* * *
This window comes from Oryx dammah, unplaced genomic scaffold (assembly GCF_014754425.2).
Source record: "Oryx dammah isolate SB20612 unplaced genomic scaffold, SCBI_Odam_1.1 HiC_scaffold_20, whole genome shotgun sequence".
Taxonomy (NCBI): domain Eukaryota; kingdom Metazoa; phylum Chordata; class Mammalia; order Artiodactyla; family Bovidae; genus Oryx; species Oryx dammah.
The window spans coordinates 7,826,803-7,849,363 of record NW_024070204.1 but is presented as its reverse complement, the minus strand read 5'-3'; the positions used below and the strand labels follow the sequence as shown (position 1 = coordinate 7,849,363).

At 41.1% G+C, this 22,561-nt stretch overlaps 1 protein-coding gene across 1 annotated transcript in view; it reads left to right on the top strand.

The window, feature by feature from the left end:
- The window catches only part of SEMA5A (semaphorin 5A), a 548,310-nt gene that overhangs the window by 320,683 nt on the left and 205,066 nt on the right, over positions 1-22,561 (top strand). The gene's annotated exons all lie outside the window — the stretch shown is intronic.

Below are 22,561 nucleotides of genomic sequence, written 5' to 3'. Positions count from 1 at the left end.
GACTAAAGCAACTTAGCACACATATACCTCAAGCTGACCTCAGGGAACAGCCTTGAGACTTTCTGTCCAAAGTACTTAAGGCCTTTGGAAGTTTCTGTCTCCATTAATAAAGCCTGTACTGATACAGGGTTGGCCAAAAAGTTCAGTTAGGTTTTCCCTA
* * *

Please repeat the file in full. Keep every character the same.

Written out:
This window comes from Oryx dammah, unplaced genomic scaffold (assembly GCF_014754425.2).
Source record: "Oryx dammah isolate SB20612 unplaced genomic scaffold, SCBI_Odam_1.1 HiC_scaffold_20, whole genome shotgun sequence".
Taxonomy (NCBI): domain Eukaryota; kingdom Metazoa; phylum Chordata; class Mammalia; order Artiodactyla; family Bovidae; genus Oryx; species Oryx dammah.
The window spans coordinates 7,826,803-7,849,363 of record NW_024070204.1 but is presented as its reverse complement, the minus strand read 5'-3'; the positions used below and the strand labels follow the sequence as shown (position 1 = coordinate 7,849,363).

At 41.1% G+C, this 22,561-nt stretch overlaps 1 protein-coding gene across 1 annotated transcript in view; it reads left to right on the top strand.

The window, feature by feature from the left end:
- The window catches only part of SEMA5A (semaphorin 5A), a 548,310-nt gene that overhangs the window by 320,683 nt on the left and 205,066 nt on the right, over positions 1-22,561 (top strand). The gene's annotated exons all lie outside the window — the stretch shown is intronic.

Below are 22,561 nucleotides of genomic sequence, written 5' to 3'. Positions count from 1 at the left end.
GACTAAAGCAACTTAGCACACATATACCTCAAGCTGACCTCAGGGAACAGCCTTGAGACTTTCTGTCCAAAGTACTTAAGGCCTTTGGAAGTTTCTGTCTCCATTAATAAAGCCTGTACTGATACAGGGTTGGCCAAAAAGTTCAGTTAGGTTTTCCCTA